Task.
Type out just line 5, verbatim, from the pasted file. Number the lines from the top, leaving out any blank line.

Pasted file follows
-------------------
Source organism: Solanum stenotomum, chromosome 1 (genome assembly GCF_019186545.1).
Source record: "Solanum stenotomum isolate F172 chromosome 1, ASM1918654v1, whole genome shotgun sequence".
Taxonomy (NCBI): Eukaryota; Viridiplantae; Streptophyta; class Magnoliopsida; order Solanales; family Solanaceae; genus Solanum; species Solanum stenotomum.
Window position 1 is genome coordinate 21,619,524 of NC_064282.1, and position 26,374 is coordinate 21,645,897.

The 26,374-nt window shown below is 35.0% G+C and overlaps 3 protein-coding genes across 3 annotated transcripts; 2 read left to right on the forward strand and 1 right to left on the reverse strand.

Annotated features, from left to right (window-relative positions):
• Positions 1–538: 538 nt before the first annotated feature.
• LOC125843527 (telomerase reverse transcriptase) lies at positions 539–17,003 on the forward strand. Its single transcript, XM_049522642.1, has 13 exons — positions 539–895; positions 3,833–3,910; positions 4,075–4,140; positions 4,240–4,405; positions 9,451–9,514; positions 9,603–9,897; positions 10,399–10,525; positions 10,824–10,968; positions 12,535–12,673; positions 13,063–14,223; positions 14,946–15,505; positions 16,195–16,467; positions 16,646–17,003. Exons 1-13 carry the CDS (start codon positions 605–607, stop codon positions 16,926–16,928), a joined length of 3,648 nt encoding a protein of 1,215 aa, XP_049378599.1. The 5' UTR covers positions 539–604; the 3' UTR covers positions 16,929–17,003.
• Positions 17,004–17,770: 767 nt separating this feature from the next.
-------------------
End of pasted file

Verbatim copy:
The 26,374-nt window shown below is 35.0% G+C and overlaps 3 protein-coding genes across 3 annotated transcripts; 2 read left to right on the forward strand and 1 right to left on the reverse strand.